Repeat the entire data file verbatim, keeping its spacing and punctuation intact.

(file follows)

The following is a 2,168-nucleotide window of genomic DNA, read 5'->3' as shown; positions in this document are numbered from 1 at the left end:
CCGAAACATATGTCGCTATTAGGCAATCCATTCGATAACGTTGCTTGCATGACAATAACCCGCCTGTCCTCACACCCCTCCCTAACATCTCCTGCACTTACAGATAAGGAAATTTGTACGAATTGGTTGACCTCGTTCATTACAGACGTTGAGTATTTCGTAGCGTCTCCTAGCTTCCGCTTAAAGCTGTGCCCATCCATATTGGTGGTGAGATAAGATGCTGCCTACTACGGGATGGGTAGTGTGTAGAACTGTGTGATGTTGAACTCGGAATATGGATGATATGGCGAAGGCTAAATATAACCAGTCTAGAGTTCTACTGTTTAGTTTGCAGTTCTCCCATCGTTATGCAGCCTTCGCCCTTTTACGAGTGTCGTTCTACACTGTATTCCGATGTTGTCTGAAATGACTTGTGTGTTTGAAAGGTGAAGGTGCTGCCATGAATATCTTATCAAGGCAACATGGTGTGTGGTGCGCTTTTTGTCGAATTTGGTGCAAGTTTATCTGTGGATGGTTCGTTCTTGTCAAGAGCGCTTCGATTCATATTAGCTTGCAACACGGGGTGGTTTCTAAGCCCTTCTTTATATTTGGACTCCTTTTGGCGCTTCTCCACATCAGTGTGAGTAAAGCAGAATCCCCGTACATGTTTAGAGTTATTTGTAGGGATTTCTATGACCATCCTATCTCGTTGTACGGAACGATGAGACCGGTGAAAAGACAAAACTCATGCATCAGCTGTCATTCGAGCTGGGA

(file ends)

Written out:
The following is a 2,168-nucleotide window of genomic DNA, read 5'->3' as shown; positions in this document are numbered from 1 at the left end:
CCGAAACATATGTCGCTATTAGGCAATCCATTCGATAACGTTGCTTGCATGACAATAACCCGCCTGTCCTCACACCCCTCCCTAACATCTCCTGCACTTACAGATAAGGAAATTTGTACGAATTGGTTGACCTCGTTCATTACAGACGTTGAGTATTTCGTAGCGTCTCCTAGCTTCCGCTTAAAGCTGTGCCCATCCATATTGGTGGTGAGATAAGATGCTGCCTACTACGGGATGGGTAGTGTGTAGAACTGTGTGATGTTGAACTCGGAATATGGATGATATGGCGAAGGCTAAATATAACCAGTCTAGAGTTCTACTGTTTAGTTTGCAGTTCTCCCATCGTTATGCAGCCTTCGCCCTTTTACGAGTGTCGTTCTACACTGTATTCCGATGTTGTCTGAAATGACTTGTGTGTTTGAAAGGTGAAGGTGCTGCCATGAATATCTTATCAAGGCAACATGGTGTGTGGTGCGCTTTTTGTCGAATTTGGTGCAAGTTTATCTGTGGATGGTTCGTTCTTGTCAAGAGCGCTTCGATTCATATTAGCTTGCAACACGGGGTGGTTTCTAAGCCCTTCTTTATATTTGGACTCCTTTTGGCGCTTCTCCACATCAGTGTGAGTAAAGCAGAATCCCCGTACATGTTTAGAGTTATTTGTAGGGATTTCTATGACCATCCTATCTCGTTGTACGGAACGATGAGACCGGTGAAAAGACAAAACTCATGCATCAGCTGTCATTCGAGCTGGGA